Non-GAAP Earnings Boost Executive Pay At The Expense Of Shareholders

Non-GAAP earnings are getting out of hand. In 2014, 19% of all U.S. IPOs used non-GAAP earnings to appear profitable when under GAAP earnings they were not. The Wall Street Journal reports that all companies are using non-GAAP metrics at a higher rate than ever before, and that they continue to get more creative in the type of costs they’re stripping out of these earnings. Commonly excluded costs are pensions, executive compensation, and management recruitment. Each of these costs is a normal part of business operations and should be included when determining profits.


Unadjusted GAAP earnings already obfuscate true profits enough, and non-GAAP earnings lead investors even farther astray. In turn, non-GAAP earnings are often used to line the pockets of insiders at the expense of shareholders.

“Performance-Based” Compensation Gets Manipulated

A big part of the boom in the use of these non-GAAP measures goes back to a law passed in 1993 that made bonus payments to executives tax deductible if they were “performance-based”. That law created an incentive for companies to shift more of executive compensation to bonuses rather than base salary. The problem is that executives don’t want to risk not getting paid as much if they underperform.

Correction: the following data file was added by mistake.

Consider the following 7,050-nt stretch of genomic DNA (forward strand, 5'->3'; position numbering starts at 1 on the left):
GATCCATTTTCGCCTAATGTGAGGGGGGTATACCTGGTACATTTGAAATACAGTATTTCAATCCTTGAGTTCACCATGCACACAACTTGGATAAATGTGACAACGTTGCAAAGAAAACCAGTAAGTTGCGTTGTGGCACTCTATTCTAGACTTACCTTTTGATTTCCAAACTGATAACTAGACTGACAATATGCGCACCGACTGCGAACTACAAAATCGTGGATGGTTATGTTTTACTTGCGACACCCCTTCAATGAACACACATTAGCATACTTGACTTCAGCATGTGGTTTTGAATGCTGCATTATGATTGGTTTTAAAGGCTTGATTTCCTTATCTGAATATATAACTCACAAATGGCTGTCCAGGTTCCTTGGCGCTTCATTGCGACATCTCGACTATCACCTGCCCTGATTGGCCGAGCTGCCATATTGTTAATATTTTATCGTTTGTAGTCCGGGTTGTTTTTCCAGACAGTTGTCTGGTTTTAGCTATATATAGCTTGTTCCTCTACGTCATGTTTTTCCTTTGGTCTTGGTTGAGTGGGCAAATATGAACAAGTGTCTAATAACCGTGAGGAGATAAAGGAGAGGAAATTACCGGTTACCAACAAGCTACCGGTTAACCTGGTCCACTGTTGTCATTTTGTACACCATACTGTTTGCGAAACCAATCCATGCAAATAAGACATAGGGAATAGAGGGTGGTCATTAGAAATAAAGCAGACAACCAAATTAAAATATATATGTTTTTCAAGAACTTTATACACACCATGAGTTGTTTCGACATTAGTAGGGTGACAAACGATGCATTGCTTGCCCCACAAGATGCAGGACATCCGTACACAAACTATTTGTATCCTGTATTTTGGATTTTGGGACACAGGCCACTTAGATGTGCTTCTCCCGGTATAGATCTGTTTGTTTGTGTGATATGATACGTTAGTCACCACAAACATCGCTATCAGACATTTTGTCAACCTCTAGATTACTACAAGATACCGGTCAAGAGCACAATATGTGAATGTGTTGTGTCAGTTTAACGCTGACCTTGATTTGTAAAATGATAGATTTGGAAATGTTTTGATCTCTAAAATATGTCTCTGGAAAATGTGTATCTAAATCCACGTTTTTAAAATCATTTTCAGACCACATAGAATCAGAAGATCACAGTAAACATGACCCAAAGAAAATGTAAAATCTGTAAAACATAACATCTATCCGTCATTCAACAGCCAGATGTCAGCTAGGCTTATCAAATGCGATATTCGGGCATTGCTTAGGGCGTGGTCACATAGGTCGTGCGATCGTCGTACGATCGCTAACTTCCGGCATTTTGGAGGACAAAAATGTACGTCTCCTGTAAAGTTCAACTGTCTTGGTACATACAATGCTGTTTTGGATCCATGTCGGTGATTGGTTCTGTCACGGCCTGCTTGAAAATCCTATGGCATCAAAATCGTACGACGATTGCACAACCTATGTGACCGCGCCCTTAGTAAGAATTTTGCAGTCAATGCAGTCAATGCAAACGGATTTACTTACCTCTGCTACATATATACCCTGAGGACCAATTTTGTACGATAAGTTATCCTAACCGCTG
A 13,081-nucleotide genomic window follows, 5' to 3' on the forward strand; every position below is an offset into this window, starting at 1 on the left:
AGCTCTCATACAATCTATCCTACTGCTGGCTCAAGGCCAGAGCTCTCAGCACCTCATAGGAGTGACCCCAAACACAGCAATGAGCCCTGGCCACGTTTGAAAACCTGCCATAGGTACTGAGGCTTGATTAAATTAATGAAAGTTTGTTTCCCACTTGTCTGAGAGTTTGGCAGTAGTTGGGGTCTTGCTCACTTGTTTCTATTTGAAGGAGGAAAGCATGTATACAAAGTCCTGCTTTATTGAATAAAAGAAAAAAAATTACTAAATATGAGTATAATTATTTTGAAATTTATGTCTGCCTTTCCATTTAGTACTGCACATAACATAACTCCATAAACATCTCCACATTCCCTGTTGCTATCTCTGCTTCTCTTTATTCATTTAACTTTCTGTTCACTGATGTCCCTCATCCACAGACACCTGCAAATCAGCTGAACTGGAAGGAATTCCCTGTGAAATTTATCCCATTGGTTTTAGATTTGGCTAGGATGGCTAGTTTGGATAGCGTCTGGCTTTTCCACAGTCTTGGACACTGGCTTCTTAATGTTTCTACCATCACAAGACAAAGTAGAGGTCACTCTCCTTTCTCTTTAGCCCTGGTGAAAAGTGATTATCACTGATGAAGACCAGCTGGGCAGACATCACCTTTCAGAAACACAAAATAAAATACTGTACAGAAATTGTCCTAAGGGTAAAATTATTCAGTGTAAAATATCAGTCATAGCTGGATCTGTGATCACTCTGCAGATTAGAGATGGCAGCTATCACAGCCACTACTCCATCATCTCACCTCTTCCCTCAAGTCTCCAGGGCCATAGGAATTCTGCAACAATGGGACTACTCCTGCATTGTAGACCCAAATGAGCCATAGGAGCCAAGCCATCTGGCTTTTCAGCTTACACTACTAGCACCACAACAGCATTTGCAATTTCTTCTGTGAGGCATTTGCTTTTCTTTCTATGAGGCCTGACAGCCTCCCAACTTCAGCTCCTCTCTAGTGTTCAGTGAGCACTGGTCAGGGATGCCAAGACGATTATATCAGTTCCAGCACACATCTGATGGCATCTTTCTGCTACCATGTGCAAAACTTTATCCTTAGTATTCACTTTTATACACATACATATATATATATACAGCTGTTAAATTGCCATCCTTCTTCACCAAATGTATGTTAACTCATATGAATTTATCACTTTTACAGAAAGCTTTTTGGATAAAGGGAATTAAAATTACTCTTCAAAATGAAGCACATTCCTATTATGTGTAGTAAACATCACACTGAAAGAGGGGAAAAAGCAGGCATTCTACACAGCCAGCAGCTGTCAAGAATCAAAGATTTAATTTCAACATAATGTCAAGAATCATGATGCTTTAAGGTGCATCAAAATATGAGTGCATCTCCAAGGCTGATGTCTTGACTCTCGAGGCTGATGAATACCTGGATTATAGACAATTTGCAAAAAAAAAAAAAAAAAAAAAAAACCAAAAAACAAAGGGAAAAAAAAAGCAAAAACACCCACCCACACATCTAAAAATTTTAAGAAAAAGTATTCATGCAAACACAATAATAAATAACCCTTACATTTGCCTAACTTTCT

The result is: companies developed easily manipulated performance metrics so executives bore minimal risk of not hitting their earnings goals and getting bonus payouts. In 2012, 63 companies in the S&P 500 paid out “performance-based” bonuses after underperforming the index, including one where the board simply added on 6 cents to adjusted EPS at the end of the year so executives would get their bonuses.

Most companies are not so blatant about adjusting EPS to ensure big executive payouts, but don’t think it still doesn’t occur. Take Discovery Communications (DISCA), whose CEO David Zaslav made over $150 million last year, mostly from “performance-based” stock awards. 40% of Zaslav’s bonus was tied to the company’s Adjusted Operating Income Before Depreciation and Amortization (OIBDA).

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